It was a late summer’s night. I was driving home from work. The air was sticky and warm, and in the distance the tinny jangle of ‘Greensleeves’ whirred softly from an ice cream van. Cars drifted forward together in serene unanimity as the sun set slowly over Manchester, soon to disperse, each returning to our individual houses, our barbeques and dogs and families, our autonomous lives.

The chime of the ice cream van was growing louder, with its tantalising promise of raspberry ripples, 99s and knickerbocker glories, when I began to hear something else. Coarse, booming male voices were competing with the familiar, mechanised melody of my childhood. As I pulled onto a roundabout, I was stopped in my tracks. There, heaving their vans round and round in circles, aggressively chasing each other’s tails, were two enraged ice cream men hurling abuse at each other. The blocked oncoming cars didn’t know whether to laugh or beep horns at the bizarre scene, which seemed so obviously comical, yet at the same time so sinister. After a while, the turf war abated, both men driving their separate ways, and the bemused traffic again resumed its eager journey home.

This anecdote is not an isolated row over just one Cornetto. Ice cream has historically been a cause of conflict in Manchester. Many have heard about the violent Ice Cream Wars which led to several murders in Glasgow in the 1980s, but Manchester’s ice cream scene has also acquired a reputation for losing its cool.

Ice cream was an enormously lucrative business for Italian immigrants in Manchester at the turn of the 20th century. Indeed, the very first ice cream cone was allegedly invented here in 1902 by an ice cream manufacturer named Antonio Valvona. The Italians mostly lived in Ancoats – then labelled Manchester’s own Little Italy – and blended well with the Irish already there. It was a literal melting pot of cultures. The ice cream businesses thrived until World War II, when Churchill declared of the Italians, ‘Collar the lot!’ and Italian men were interned until Italy’s capitulation. During this difficult time, most ice cream factories and vendors were closed.

Following the war, due to the end of rationing, the baby boom, and the new motorised vans, the ice cream industry in Manchester again experienced a boom. But a new influx of immigrants into the area around this time meant that competition was fierce. Anthony Rea, born into an Ancoats Italian ice cream family, describes on his website how there were many conflicts: “As is the way with Italians, these often led to vendettas.” The ice cream turf wars in Manchester during the 60s and 70s gave a whole new meaning to the expression ‘revenge is a dish best served cold’.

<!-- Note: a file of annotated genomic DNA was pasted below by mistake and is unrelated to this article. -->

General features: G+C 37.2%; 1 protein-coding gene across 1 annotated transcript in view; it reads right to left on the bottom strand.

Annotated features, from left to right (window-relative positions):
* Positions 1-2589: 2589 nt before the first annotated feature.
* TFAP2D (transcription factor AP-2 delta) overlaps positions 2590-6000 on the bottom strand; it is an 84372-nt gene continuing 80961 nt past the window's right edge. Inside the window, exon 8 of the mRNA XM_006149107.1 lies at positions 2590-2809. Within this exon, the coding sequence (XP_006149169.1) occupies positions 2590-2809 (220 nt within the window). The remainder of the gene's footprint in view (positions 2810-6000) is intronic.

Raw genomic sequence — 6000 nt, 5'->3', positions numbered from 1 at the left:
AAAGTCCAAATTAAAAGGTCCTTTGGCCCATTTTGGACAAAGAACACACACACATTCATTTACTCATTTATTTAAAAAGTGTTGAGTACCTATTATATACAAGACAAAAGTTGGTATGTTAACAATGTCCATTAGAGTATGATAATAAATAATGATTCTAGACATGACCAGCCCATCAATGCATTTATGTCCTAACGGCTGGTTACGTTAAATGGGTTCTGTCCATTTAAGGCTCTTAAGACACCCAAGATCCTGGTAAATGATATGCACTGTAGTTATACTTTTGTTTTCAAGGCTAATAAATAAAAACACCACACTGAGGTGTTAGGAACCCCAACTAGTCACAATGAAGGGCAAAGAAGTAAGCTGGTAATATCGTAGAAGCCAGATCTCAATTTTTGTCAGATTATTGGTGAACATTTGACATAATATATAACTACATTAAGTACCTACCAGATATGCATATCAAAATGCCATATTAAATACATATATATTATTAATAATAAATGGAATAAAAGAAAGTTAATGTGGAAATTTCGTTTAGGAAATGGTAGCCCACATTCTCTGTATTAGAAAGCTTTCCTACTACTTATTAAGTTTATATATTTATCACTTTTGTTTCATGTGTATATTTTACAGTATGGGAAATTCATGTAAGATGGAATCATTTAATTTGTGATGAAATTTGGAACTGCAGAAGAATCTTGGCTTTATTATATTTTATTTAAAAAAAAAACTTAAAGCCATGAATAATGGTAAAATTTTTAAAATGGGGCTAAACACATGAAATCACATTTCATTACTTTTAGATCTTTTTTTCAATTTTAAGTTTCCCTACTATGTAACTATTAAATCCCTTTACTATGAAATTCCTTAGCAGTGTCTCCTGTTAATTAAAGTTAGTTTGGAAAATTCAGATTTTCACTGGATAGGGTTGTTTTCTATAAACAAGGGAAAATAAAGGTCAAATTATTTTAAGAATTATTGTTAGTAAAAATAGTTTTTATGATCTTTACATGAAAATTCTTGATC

But has this history of conflict jeopardised Manchester’s ice cream van economy? Rea suggests that if the old ice cream families had consolidated, “instead of infighting and undercutting each other on prices, they might have been a greater force today.” And the wars are not yet over. Earlier this year, police were forced to make an arrest after a fight broke out between two ice cream van men in Leigh.

The ice cream turf wars are first and foremost a symptom, not a cause, of a struggling industry. The history of the humble British ice cream van is a success story of multiculturalism tragically quashed by the unrelenting power of capitalism. Commercial vans began to take over from the Italian independent vendors and now home freezing and supermarkets have meant that ice cream can be cheaply and easily consumed in the home. Ice cream has developed new cultural capital – images of Bridget Jones wrapped up in a duvet guzzling Ben and Jerry’s spring to mind – so, while at one time the vans were our sole means of procuring ice cream, now they have been rendered mere novelty.

Rising food and petrol prices and government legislation have also played their part in the industry’s decline. Councils enforce pedantic limits on where people can trade and for how long vans can sound their chimes, and the charge for a van operator’s licence is ever-increasing. The 20,000 vans which once brightened our streets in the mid-20th century have now dwindled to a current total of fewer than 5,000, following in the footsteps of the ice cream van’s sister vehicle, the milk float.

In a BBC radio broadcast in 2011, comedian Johnny Vegas expressed his appreciation for the endangered ice cream van: “Without sounding too dramatic, you don’t want to live in a world where there isn’t ice cream vans at the end of the day. It would be a shame. There’d be a tremendous guilt in me if they were gone. You know, if you suddenly realise that they’re gone for good while you’re sat there staring at a freezer, thinking, ‘I could have done more’, chucking the supermarket stuff out into the street and […] crying for the demise of a Mr Whippy.”

But the ice cream van in Manchester is not yet dead. In fact, Claire Kelsey’s ice cream van, Ginger’s Comfort Emporium, selling mainly in and around Manchester, has won several accolades in the British Street Food Awards. Kelsey is keeping the spirit of the Manchester ice cream van alive, whilst also adapting to the jaded palate of a new market with her unusual flavours, including olive oil, black salt and strawberry, blackberry, rosemary and sage, and absinthe. Let’s hope that the alimentary ingenuity of Kelsey and other vendors, such as Oasis Ice Cream in Chorlton and Sivori in Gorton, can keep the industry afloat, and maybe the beloved ice cream van’s brief winter of discontent is set to thaw.

Ella Bucknall